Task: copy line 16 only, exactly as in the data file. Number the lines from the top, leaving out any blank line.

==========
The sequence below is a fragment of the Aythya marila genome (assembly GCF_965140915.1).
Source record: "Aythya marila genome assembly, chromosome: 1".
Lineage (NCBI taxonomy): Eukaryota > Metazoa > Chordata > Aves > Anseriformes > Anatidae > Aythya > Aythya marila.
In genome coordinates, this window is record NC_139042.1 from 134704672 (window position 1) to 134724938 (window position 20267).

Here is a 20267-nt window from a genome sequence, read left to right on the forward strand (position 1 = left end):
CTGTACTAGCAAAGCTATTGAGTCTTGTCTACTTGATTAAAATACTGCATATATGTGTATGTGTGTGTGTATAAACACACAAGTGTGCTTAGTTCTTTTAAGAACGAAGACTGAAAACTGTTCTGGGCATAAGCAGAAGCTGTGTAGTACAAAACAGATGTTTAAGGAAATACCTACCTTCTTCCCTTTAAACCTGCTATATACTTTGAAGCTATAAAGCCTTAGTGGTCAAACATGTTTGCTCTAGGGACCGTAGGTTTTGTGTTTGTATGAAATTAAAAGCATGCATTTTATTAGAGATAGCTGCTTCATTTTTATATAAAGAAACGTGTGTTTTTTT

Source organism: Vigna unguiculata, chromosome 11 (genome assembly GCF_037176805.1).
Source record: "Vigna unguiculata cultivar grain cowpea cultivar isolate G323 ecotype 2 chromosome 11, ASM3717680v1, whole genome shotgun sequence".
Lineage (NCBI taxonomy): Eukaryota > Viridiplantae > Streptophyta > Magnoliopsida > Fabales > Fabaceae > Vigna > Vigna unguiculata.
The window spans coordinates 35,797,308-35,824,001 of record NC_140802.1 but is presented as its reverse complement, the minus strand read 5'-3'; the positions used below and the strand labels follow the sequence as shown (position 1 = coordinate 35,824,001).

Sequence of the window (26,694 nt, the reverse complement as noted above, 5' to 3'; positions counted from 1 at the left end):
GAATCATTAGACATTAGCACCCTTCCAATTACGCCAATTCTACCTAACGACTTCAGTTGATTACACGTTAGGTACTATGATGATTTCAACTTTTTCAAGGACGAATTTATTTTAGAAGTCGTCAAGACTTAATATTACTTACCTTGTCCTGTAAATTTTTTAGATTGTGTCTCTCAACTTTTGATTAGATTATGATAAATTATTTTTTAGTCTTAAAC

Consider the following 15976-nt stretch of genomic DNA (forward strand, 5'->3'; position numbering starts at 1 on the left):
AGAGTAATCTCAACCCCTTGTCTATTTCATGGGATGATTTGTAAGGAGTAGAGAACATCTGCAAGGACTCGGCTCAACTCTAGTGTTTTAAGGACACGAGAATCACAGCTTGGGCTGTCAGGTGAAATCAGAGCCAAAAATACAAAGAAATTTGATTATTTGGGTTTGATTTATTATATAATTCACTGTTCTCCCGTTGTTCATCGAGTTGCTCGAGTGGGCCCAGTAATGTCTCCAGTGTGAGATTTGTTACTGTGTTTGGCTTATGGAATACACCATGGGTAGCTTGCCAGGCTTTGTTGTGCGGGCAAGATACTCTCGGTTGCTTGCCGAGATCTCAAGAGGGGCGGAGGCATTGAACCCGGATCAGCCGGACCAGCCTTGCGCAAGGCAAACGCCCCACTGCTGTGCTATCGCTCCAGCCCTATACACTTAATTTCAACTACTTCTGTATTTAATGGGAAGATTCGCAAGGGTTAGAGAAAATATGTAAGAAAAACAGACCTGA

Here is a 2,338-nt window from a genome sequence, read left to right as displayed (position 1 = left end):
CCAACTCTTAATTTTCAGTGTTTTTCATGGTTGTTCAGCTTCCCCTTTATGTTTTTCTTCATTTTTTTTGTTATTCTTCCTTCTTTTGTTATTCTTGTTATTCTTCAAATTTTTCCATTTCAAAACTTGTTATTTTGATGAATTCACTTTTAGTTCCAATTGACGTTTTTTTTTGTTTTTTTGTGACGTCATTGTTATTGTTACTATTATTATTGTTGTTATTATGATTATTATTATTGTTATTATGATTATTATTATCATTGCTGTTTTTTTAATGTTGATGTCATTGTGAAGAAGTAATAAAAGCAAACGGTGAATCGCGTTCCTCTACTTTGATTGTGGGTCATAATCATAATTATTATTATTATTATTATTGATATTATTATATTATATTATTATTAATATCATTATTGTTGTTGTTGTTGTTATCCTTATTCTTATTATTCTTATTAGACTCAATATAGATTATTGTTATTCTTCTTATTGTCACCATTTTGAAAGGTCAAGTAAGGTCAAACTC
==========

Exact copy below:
CCAACTCTTAATTTTCAGTGTTTTTCATGGTTGTTCAGCTTCCCCTTTATGTTTTTCTTCATTTTTTTTGTTATTCTTCCTTCTTTTGTTATTCTTGTTATTCTTCAAATTTTTCCATTTCAAAACTTGTTATTTTGATGAATTCACTTTTAGTTCCAATTGACGTTTTTTTTTGTTTTTTTGTGACGTCATTGTTATTGTTACTATTATTATTGTTGTTATTATGATTATTATTATTGTTATTATGATTATTATTATCATTGCTGTTTTTTTAATGTTGATGTCATTGTGAAGAAGTAATAAAAGCAAACGGTGAATCGCGTTCCTCTACTTTGATTGTGGGTCATAATCATAATTATTATTATTATTATTATTGATATTATTATATTATATTATTATTAATATCATTATTGTTGTTGTTGTTGTTATCCTTATTCTTATTATTCTTATTAGACTCAATATAGATTATTGTTATTCTTCTTATTGTCACCATTTTGAAAGGTCAAGTAAGGTCAAACTC